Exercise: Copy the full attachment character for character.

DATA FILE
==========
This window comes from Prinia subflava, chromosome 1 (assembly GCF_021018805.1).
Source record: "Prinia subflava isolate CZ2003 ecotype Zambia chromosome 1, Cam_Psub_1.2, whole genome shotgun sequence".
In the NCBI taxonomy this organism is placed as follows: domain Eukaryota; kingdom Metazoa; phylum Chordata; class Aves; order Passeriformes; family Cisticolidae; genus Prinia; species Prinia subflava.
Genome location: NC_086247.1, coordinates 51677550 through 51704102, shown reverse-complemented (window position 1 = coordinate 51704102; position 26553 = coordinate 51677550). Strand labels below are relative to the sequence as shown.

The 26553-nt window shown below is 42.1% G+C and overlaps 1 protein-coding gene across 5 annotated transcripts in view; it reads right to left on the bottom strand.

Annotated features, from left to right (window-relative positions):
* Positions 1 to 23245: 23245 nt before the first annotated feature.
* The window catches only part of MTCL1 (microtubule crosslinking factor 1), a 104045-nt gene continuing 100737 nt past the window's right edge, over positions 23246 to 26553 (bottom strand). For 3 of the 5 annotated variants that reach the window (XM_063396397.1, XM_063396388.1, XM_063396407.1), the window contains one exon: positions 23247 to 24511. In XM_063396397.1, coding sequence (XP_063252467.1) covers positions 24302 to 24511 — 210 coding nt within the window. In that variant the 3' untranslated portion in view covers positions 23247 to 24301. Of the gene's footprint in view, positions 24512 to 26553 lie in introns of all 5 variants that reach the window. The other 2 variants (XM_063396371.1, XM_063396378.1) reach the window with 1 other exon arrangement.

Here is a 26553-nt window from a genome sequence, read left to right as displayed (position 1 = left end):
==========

This window comes from Prinia subflava, chromosome 1 (assembly GCF_021018805.1).
Source record: "Prinia subflava isolate CZ2003 ecotype Zambia chromosome 1, Cam_Psub_1.2, whole genome shotgun sequence".
In the NCBI taxonomy this organism is placed as follows: domain Eukaryota; kingdom Metazoa; phylum Chordata; class Aves; order Passeriformes; family Cisticolidae; genus Prinia; species Prinia subflava.
Genome location: NC_086247.1, coordinates 51677550 through 51704102, shown reverse-complemented (window position 1 = coordinate 51704102; position 26553 = coordinate 51677550). Strand labels below are relative to the sequence as shown.

The 26553-nt window shown below is 42.1% G+C and overlaps 1 protein-coding gene across 5 annotated transcripts in view; it reads right to left on the bottom strand.

Annotated features, from left to right (window-relative positions):
* Positions 1 to 23245: 23245 nt before the first annotated feature.
* The window catches only part of MTCL1 (microtubule crosslinking factor 1), a 104045-nt gene continuing 100737 nt past the window's right edge, over positions 23246 to 26553 (bottom strand). For 3 of the 5 annotated variants that reach the window (XM_063396397.1, XM_063396388.1, XM_063396407.1), the window contains one exon: positions 23247 to 24511. In XM_063396397.1, coding sequence (XP_063252467.1) covers positions 24302 to 24511 — 210 coding nt within the window. In that variant the 3' untranslated portion in view covers positions 23247 to 24301. Of the gene's footprint in view, positions 24512 to 26553 lie in introns of all 5 variants that reach the window. The other 2 variants (XM_063396371.1, XM_063396378.1) reach the window with 1 other exon arrangement.

Here is a 26553-nt window from a genome sequence, read left to right as displayed (position 1 = left end):